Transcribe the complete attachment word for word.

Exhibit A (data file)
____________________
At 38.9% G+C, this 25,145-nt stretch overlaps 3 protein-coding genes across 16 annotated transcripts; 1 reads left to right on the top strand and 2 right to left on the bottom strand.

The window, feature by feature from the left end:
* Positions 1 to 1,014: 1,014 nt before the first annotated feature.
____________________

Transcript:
At 38.9% G+C, this 25,145-nt stretch overlaps 3 protein-coding genes across 16 annotated transcripts; 1 reads left to right on the top strand and 2 right to left on the bottom strand.

The window, feature by feature from the left end:
* Positions 1 to 1,014: 1,014 nt before the first annotated feature.